As I have attempted to prove above, those who claim to be “Muslim followers of Isa” consistently deny Jesus Christ every time they take for themselves the self-ascription, “Muslim.” More often than not, they simply claim to be Muslims without adding any modifying phrase. Some are able conscientiously to do so because they claim the word “Muslim” means, “One who submits to God.” Their reasoning: “Who wouldn’t want to say they’re someone who submits to God!” They insist this is what they’re communicating when they confess it before others. This, to me, is very ironic especially given their reasons for not wanting to identify as a Christian. Many refuse this title because they say it’s misunderstood by Muslims, who believe a Christian is someone that “eats pork, drinks alcohol, and practices free sex.” They refuse to use “Christian” based upon the perception of a Muslim hearer. What seems to get lost in this line of reasoning is the perception of a Muslim hearer when they hear someone confess to be a Muslim!

This incoherent thinking demonstrates the lies they’ve bought, and the way they numb their own consciences. If the self-ascription, “Muslim,” only communicated its etymological meaning, then their reasoning would be valid. However, “Muslim” communicates much more than the bare meaning, “One who submits to God.” It communicates that someone is a part of the religion of Islam. It communicates that someone believes the words of the Shahada, “There is no god but Allah, and Muhammad is his Prophet.” Embedded in this identity and confession is a belief in God’s radical oneness, and implicitly a denial of what the New Testament teaches about Jesus Christ. Embedded in this confession is also the belief that the Qur’an is the true and final revelation from God which abrogates any given previously – for “Muhammad is his prophet.” Any Muslim who takes the Qur’an seriously understands Muslim identity in this way.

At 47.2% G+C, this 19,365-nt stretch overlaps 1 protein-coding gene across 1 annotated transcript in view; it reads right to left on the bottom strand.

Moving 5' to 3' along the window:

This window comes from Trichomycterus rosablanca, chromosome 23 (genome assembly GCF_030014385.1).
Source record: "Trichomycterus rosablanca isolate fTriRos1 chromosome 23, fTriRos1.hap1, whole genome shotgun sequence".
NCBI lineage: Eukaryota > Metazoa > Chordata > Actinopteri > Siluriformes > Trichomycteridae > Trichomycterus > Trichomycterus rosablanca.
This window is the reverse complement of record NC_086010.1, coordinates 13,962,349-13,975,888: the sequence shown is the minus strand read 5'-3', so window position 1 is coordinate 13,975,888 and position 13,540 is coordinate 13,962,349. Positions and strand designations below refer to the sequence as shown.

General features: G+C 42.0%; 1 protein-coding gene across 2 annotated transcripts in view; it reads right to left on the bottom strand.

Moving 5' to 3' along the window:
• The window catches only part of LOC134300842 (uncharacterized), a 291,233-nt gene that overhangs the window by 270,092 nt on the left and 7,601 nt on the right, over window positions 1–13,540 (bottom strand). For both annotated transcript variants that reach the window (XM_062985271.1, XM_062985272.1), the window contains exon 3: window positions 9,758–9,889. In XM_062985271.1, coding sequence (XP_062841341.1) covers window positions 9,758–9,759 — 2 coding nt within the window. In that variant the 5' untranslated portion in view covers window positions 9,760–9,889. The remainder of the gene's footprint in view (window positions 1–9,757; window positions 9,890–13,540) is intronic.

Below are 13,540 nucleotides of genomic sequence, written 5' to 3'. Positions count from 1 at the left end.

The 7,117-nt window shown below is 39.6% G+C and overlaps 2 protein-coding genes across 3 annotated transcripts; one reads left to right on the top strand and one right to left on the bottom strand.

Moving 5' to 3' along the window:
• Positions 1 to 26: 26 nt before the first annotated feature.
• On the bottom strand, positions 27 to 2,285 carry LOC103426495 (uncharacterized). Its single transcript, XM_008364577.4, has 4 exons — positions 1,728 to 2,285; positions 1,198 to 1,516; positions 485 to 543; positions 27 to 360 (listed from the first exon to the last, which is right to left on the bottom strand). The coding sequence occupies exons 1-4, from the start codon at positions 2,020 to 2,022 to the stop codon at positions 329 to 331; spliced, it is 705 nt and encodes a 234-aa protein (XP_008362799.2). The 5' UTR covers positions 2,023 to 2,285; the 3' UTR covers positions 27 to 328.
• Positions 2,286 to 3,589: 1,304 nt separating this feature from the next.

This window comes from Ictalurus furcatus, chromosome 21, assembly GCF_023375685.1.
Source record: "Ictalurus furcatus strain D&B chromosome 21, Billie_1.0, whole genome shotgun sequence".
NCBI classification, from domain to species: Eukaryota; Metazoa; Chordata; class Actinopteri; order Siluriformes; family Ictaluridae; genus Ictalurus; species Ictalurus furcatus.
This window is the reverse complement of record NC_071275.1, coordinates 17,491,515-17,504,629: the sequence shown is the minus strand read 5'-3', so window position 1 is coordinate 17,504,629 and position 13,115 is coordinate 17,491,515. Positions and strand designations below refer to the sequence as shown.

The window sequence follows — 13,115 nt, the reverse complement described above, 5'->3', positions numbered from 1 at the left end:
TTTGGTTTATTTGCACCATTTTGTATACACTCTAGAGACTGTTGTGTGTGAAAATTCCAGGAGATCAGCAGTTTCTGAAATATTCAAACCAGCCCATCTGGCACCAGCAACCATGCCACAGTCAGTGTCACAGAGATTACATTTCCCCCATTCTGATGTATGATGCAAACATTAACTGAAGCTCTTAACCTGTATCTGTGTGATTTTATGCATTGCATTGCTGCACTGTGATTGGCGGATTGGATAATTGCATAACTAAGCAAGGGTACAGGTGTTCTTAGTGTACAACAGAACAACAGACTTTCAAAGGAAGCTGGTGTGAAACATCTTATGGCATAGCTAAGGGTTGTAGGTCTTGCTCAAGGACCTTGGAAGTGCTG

In Matthew 10:34-36, Jesus goes on to state, “Do not think that I have come to bring peace to the earth. I have not come to bring peace, but a sword. For I have come to set a man against his father, and a daughter against her mother, and a daughter-in-law against her mother-in-law. And a person’s enemies will be those of his own household.” These were the social consequences for openly identifying with Jesus Christ in first century Palestine. Jesus’ followers’ love for him produced hatred and animosity in their family members. D. A. Carson writes, “As many Jews in Jesus’ day thought the coming of Messiah would bring them political peace and material prosperity, so today many in the church think that Jesus’ presence will bring them a kind of tranquility. But Jesus insisted that his mission entailed strife and division (v. 34). Prince of Peace though he is, the world will so violently reject him and his reign that men and women will divide over him.”[8] These divisions, according to Jesus, will take place in the relationships that are most near and dear. But, as Jesus demands, his followers love for even their own families must pale in comparison to their love for him. They, as well, must be more terrified about God not accepting them than not being accepted by family and community. If love and fear of family and community is greater than love and fear of Christ, then that person is not worthy of him and cannot be his disciple (see Luke 14:26).

Why would a man be set against his father, and a daughter against her mother? Why would a person’s enemies be those of his own household? It happens because Christ’s true followers’ identity is found in him and not in the religion of their family and community; their true identity is found in One despised and rejected by their family. They are not floating down the river of their culture, but have banked on Christ. This was certainly true of one co-worker in Indonesia who was almost murdered by her family. While praying soon after she came to faith, she began to feel convicted about keeping her faith in Christ a secret from her family. She felt that it was her responsibility to tell her parents what God had done in her heart. Before telling them, she went and spoke with another believer and said, “I can’t live like this much longer. I need to be free. I want my parents to know and I don’t want to hide it anymore.” It was then after telling her parents of her new faith that they starting planning to poison her.